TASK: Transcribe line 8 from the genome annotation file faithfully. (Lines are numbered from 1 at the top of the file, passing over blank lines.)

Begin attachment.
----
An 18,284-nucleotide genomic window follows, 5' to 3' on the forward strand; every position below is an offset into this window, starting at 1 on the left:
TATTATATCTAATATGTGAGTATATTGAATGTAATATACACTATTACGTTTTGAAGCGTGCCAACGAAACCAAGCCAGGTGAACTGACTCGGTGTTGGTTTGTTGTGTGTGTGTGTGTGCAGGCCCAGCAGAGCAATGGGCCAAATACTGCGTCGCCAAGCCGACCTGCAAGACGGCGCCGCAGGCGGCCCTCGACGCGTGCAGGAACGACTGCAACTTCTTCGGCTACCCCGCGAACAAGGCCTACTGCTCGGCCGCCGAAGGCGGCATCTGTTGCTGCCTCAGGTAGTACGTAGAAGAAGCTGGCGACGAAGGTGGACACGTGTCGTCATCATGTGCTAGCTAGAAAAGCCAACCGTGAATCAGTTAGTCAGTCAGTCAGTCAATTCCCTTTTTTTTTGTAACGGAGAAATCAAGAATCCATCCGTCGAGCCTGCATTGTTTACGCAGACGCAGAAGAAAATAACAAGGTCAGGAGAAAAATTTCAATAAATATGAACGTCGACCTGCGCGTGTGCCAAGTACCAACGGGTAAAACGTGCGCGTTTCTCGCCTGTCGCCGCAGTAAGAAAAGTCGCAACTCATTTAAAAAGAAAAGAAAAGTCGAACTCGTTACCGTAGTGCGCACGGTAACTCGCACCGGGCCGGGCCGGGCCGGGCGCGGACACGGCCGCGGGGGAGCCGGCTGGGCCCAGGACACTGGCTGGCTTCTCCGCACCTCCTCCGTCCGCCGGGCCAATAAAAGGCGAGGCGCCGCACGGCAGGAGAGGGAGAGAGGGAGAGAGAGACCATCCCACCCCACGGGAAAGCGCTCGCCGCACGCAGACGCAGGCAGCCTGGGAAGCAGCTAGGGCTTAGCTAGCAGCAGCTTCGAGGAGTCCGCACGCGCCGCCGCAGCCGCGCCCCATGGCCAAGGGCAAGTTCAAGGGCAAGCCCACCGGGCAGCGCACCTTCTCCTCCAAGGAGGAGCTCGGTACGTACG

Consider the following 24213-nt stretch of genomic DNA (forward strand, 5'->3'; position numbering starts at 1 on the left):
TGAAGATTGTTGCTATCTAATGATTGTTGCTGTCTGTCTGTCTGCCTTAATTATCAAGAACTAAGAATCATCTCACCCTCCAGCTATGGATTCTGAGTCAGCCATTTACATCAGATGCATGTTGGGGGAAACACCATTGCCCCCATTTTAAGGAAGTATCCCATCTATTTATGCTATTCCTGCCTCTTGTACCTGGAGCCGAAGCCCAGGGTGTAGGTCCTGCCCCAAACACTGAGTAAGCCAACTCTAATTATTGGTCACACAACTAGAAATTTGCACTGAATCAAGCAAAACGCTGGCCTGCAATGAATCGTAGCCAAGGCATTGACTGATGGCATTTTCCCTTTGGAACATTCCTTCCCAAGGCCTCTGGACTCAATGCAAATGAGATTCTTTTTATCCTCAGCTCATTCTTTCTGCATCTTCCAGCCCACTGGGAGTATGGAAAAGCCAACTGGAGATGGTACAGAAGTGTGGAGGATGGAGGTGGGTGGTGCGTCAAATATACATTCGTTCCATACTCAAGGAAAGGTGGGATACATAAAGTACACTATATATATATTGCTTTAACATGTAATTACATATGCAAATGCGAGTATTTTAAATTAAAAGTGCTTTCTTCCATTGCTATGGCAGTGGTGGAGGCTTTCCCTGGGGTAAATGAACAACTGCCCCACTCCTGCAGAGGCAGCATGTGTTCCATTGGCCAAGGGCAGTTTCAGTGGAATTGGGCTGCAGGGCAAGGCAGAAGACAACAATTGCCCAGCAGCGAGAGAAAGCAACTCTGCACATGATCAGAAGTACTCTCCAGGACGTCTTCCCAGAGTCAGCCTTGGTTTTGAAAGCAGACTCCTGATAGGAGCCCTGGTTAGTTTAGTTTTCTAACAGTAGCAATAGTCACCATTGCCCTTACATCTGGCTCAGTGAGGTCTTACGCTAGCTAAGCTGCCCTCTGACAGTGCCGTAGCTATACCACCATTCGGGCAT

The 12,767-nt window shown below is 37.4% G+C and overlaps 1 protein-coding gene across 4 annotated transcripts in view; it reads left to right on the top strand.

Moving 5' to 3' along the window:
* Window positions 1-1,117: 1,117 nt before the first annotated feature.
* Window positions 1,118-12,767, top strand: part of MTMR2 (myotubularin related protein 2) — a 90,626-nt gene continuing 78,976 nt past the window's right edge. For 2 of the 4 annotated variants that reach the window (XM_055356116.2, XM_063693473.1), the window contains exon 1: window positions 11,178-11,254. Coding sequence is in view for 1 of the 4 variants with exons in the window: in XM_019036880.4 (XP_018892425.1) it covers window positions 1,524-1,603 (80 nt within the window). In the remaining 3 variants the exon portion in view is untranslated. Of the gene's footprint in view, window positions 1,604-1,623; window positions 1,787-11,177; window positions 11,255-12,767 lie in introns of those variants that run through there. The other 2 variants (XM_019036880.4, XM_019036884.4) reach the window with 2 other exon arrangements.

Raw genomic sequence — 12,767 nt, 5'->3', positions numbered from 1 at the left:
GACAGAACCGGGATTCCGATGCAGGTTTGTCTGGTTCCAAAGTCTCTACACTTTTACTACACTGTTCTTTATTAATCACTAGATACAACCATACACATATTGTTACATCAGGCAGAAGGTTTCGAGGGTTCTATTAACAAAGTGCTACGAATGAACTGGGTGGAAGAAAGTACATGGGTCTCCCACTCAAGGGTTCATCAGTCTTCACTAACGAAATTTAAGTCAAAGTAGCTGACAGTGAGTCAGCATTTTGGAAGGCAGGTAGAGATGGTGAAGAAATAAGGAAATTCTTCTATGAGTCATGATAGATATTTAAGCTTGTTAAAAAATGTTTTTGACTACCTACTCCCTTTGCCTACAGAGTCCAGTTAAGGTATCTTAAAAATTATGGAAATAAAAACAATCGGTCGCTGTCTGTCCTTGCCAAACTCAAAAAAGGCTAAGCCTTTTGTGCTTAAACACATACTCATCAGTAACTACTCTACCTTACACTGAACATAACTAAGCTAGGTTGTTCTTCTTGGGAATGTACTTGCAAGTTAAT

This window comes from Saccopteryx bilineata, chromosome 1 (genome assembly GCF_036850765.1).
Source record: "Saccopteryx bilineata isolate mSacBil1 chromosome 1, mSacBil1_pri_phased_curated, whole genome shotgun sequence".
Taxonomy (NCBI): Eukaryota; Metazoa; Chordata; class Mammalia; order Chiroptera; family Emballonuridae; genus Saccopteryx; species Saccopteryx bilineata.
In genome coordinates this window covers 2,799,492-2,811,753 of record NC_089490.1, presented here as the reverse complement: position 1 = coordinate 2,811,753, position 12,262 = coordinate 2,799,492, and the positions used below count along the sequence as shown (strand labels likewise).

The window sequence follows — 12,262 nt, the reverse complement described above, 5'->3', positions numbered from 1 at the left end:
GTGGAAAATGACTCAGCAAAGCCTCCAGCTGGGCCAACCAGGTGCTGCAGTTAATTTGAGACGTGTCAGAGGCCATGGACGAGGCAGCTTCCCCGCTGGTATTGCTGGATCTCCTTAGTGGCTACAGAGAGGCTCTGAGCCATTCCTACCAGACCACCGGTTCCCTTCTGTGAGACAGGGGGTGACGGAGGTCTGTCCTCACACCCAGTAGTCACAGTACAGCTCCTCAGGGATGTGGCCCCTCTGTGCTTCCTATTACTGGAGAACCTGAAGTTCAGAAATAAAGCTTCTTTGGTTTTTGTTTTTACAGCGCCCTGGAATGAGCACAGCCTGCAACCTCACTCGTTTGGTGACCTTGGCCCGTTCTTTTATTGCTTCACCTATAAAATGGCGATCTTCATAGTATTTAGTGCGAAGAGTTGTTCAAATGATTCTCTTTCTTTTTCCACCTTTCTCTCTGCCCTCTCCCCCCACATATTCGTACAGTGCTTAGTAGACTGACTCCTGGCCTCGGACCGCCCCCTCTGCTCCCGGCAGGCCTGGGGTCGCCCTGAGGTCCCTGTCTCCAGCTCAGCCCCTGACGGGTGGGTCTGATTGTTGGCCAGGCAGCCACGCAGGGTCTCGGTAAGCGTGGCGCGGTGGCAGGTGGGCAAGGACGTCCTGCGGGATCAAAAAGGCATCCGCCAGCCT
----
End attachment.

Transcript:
* Window positions 1,118-12,767, top strand: part of MTMR2 (myotubularin related protein 2) — a 90,626-nt gene continuing 78,976 nt past the window's right edge. For 2 of the 4 annotated variants that reach the window (XM_055356116.2, XM_063693473.1), the window contains exon 1: window positions 11,178-11,254. Coding sequence is in view for 1 of the 4 variants with exons in the window: in XM_019036880.4 (XP_018892425.1) it covers window positions 1,524-1,603 (80 nt within the window). In the remaining 3 variants the exon portion in view is untranslated. Of the gene's footprint in view, window positions 1,604-1,623; window positions 1,787-11,177; window positions 11,255-12,767 lie in introns of those variants that run through there. The other 2 variants (XM_019036880.4, XM_019036884.4) reach the window with 2 other exon arrangements.